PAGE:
Wanstead Park: 2 Lesser Whitethroat, Reed Warbler, Kingfisher, Little Egret, 4 Great Crested Grebe (pr with 2 young), 2 Little Grebe, Hobby, Sparrowhawk carrying food, Kestrel, 30 + Swift, House Martin, Grass Snake on Herony showing extremely well, up to 3 Painted Lady (Nick Croft)


Leyton Flats/Snaresbrook: male Siskin in birches on Leyton Flats, Treecreeper, Nuthatch, 14 Swift (Stuart Fisher)


Wanstead Flats: 2 Lesser Whitethroat, Willow Warbler, 3 singing Skylark, 2 singing Meadow Pipit, Pied Wagtail, 20 + Swift, House Martin, 3 Pochard, 4 Little Grebe (2 young), Kestrel (Nick Croft)

Wanstead Park: 2 singing Reed Warbler, Lesser Whitethroat, 5 Great Crested Grebe, 4 Little Grebe, Little Egret, up to 5 Grey Wagtail, 10 Swift, 3 House Martin (Nick Croft)


Wanstead Flats: 5 Lesser Whitethroat, Garden Warbler, Willow Warbler, pr of Reed Bunting, Linnet, 35 + Black-headed Gull south west (failed breeders presumably), Kestrel, Skylark, Meadow Pipit, 6 House Martin, 30 + Swift, Little Egret (Nick Croft)

Wanstead Park: Tawny Owl calling 10pm, Little Egret, Kingfisher, 6 Great Crested Grebe, 2 Little Grebe, Pochard, Common Tern, 2 Lesser Whitethroat, 2 Reed Warbler, Kestrel, 6 + House Martin, 40 + Swift (Nick Croft/Tim Harris)


Wanstead Flats (evening): 100 + Swift, Skylark, Meadow Pipit, 3 Pochard, 3 Noctule, Pipistrelle (Nick Croft)


Wanstead Flats: 2 singing Lesser Whitethroat (+ 1 collecting food), singing Willow Warbler, calling Garden Warbler, 40 + Swift, 6 + House Martin, 4 + Meadow Pipit (2 singing), 4 Pied Wagtail,  3 singing Skylark, Kestrel, m Sparrowhawk, 2 Grey Heron, Painted Lady (Nick Croft) 3 fledged Lesser Whitethroat, 4 Stock Dove (Tony Brown)


Wanstead Flats: m Peregrine Falcon, 2 m Kestrel, 6 + House Martin, 30 + Swift, Lesser Whitethroat, 4 Pied Wagtail, 3 singing Meadow Pipit, 2 singing Skylark (Nick Croft/Bob Vaughan/Neil Preston)

Wanstead Park: 3 Grey Wagtail, singing Reed Warbler, 2 Lesser Whitehroat, Little Egret, 5 Great Crested Grebe, 2 Little Grebe, 9 + House Martin, 50 + Swift, singing Coal Tit, Lesser Black-backed Gull diving and catching Signal Crayfish (Nick Croft/Bob Vaughan)


Wanstead Flats: singing Reed Warbler (Cat & Dog), singing Willow Warbler, 3 Lesser Whitethroat (2 singing), singing Reed Bunting, 2 singing Skylark, 2 singing Meadow Pipit, 4 young Pied Wagtail, 3 House Martin, 50 + Swift, Kestrel, Painted Lady (Nick Croft)


Wanstead Flats: 3 Lesser Whitethroat, singing Meadow Pipit, Skylark, 6 House Martin, 30 + Swift, Sparrowhawk (Nick Croft)

Wanstead Park: 4 Shoveler first returning birds, 4 Gadwall, young Shelduck, 6 Great Crested Grebe, 2 Reed Warbler, 7 Grey Heron, Little Egret, House Martin, 40 Swift, remains of 50 + Crayfish left by Lesser Black-backed Gull's fishing efforts, Hedgehog  (Nick Croft)


Wanstead Flats: 2 Lesser Whitethroat, Willow Warbler, Reed Bunting, Meadow Pipit, Pied Wagtail, Skylark, 50 + Swift, 3 House Martin, Kestrel, 3 Pochard, 2 Gadwall (Nick Croft)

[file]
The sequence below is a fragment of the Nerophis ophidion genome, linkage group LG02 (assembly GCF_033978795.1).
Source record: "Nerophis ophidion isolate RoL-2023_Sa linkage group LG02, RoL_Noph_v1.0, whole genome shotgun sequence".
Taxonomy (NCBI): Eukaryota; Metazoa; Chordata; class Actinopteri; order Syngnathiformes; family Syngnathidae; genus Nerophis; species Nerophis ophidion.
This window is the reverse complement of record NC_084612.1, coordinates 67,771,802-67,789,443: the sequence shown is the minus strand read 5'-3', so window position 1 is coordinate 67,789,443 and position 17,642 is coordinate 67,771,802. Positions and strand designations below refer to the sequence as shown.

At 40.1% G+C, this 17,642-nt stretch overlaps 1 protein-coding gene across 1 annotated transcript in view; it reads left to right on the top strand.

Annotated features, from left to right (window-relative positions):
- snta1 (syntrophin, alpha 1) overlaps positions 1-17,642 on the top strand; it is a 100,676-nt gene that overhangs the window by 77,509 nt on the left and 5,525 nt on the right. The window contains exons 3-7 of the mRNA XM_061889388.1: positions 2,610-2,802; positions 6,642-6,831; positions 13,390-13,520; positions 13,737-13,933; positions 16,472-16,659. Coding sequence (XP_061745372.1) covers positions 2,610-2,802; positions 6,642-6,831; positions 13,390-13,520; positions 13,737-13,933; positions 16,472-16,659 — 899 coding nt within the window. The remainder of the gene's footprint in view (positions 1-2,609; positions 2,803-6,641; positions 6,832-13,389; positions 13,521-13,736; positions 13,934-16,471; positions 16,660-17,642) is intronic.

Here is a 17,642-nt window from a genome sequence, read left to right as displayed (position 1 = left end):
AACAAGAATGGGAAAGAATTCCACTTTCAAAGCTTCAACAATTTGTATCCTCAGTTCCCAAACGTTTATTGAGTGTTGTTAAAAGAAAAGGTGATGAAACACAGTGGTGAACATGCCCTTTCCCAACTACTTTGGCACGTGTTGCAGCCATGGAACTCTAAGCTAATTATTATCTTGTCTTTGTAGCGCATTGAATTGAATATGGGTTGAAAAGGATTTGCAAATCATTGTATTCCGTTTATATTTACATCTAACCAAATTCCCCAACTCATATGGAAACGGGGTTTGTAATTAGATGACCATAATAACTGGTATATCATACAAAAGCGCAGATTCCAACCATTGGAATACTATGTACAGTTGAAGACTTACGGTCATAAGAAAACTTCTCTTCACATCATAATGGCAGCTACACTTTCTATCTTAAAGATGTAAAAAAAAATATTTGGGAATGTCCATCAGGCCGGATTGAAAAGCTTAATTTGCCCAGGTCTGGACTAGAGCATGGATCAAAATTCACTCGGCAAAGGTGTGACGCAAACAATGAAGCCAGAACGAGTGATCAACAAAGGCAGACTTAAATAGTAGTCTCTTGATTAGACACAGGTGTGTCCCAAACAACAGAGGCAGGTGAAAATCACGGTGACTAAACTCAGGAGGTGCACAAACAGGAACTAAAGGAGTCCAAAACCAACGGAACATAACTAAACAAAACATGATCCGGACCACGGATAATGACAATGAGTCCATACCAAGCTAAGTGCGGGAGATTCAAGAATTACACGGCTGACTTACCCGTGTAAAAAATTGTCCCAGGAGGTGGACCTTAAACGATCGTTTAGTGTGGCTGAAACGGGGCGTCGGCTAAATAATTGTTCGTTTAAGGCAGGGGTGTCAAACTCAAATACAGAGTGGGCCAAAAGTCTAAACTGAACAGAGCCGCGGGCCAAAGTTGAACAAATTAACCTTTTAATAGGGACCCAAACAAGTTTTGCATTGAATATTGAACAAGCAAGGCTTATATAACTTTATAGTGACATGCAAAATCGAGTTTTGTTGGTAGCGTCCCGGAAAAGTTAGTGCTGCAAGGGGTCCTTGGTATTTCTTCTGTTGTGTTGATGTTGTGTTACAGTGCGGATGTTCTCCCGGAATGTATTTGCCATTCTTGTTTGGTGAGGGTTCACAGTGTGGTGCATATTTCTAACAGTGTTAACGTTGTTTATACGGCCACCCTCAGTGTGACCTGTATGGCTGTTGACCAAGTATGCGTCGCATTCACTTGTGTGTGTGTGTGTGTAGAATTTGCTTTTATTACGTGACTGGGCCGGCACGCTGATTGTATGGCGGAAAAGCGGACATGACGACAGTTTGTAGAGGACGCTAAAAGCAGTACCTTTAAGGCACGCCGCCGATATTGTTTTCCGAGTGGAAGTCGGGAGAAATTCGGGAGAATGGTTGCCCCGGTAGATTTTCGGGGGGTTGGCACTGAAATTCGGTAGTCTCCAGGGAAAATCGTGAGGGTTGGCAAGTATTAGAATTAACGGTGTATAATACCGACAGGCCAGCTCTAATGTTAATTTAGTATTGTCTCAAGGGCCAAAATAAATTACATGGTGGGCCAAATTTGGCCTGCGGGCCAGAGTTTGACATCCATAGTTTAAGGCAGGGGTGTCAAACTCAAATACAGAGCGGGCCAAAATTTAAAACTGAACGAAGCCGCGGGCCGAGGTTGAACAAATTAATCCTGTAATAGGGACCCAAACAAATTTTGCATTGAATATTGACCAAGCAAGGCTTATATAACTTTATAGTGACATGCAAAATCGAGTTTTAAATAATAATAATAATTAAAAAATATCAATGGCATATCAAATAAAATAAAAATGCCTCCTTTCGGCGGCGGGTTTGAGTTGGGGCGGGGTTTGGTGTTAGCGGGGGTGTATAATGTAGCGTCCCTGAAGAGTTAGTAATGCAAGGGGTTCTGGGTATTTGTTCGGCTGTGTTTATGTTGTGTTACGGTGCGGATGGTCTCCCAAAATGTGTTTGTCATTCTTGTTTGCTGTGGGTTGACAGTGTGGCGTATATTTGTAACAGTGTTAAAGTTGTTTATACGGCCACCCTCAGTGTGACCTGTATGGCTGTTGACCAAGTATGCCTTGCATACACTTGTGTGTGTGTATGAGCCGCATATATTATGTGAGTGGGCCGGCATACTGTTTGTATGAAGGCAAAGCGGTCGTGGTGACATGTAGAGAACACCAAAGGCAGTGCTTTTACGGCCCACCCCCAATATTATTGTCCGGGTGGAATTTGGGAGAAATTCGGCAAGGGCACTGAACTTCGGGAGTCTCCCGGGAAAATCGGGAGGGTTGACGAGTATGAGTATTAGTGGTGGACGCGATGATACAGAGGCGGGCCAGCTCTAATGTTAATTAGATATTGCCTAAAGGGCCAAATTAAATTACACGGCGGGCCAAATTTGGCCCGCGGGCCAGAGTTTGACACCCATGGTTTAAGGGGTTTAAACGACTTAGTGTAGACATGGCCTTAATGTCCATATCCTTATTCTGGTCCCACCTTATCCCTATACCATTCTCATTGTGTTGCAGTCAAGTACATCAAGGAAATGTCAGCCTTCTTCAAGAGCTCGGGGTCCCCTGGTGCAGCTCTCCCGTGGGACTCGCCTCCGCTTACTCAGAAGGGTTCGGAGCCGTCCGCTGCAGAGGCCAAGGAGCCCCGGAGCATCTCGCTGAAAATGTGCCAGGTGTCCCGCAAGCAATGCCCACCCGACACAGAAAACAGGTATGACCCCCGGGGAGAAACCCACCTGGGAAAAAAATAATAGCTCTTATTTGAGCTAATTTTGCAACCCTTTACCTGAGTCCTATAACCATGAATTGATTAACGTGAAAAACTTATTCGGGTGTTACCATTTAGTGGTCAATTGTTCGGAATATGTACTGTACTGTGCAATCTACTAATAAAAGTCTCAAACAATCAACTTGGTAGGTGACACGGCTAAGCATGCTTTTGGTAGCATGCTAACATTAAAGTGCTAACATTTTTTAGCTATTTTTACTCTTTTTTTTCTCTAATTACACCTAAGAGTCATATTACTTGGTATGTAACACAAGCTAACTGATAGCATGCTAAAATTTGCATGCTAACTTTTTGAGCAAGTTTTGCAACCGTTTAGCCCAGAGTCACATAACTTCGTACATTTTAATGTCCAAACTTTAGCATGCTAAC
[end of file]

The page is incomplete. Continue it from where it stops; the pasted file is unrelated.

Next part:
Wanstead Park: Red Kite NW over Bush Wood, Siskin (Dan Hennessy), Reed Warbler, 6 Great Crested Grebe, 2 Little Grebe, Little Egret, Goldcrest, 9 House Martin, 30 + Swift (Nick Croft)


Wanstead Flats: 9 Pochard, flyover Shoveler Alex (Bob Vaughan), 2 singing Lesser Whitethroat, 3 singing Meadow Pipit, 2 singing Skylark, Reed Bunting, Kestrel, Sparrowhawk, 20+ Swift, House Martin (Nick Croft)

Wanstead Park: 3 Grey Wagtail, Pochard (Bob Vaughan)


Wanstead Flats: Hobby, Kestrel, 5 Pochard, 3 singing Meadow Pipit, Pied Wagtail, singing Skylark, Lesser Whitethroat, 3 Little Grebe, 40 + Swift, House Martin (Nick Croft)

Wanstead Park: 3 Little Egret, 6 Great Crested Grebe, 3 Little Grebe, Shoveler, 3 Grey Wagtail, singing Goldcrest, singing Reed Warbler, 8 House Martin, 40+ Swift, Kestrel (Nick Croft/Tim Harris)

Leyton Flats/Snaresbrook: 5 Nuthatch (family group at Gilberts Slade plus another individual further down), Little Egret East, Grey Wagtail, 6 Mistle Thrush, 2 Great crested Grebe, 5 Tufted Duck (Stuart Fisher)


Wanstead Flats: 2 singing Lesser Whitethroat, singing Willow Warbler, singing Reed Bunting, 7 House Martin, 50+ Swift, 4 Pied Wagtail, Grey Wagtail, singing Meadow Pipit, Skylark, 3 Pochard, Kestrel (Nick Croft)


Wanstead Flats: 2 Lesser Whitethroat singing, 50 + Swift in evening over Alex, House Martin, Kestrel, Sparrowhawk, singing Reed Bunting, 5 Pochard (+ 3 young–first recorded breeding), Meadow Pipit, Skylark, 1-3 Painted Lady, 2 Purple Hairstreak, 5+ Ringlet (Nick Croft/Dan Hennessy)

Wanstead Park: Black Kite over OSW from south (presumed nr adult/adult; pale head but overall dark with feint white in underwing near carpals), circled very high returning south, tatty Buzzard west, Sparrowhawk, 50 + Swift, 8 House Martin, singing Reed Warbler, Little Egret, 6 Great Crested Grebe, 2 Little Grebe (Nick Croft)


Wanstead Park: Hobby, Kestrel, singing Reed Warbler, Coal Tit, Goldcrest, 3 Little Egret, 6 Great Crested Grebe, 3 Little Grebe, 3-6 Grey  Wagtail, Nuthatch (The WREN Group)


Wanstead Flats: Cuckoo (John Whele), 2 Lesser Whitethroat, Willow Warbler, Meadow Pipit, Goldcrest, 3 Skylark (Bob Vaughan) 2 juvenile Little Ringed Plover on Alex (as reported to J Whele by visiting birder)

Wanstead Park: 5 Gt Crested and 3 Little Grebe, Swift nesting (Bob Vaughan)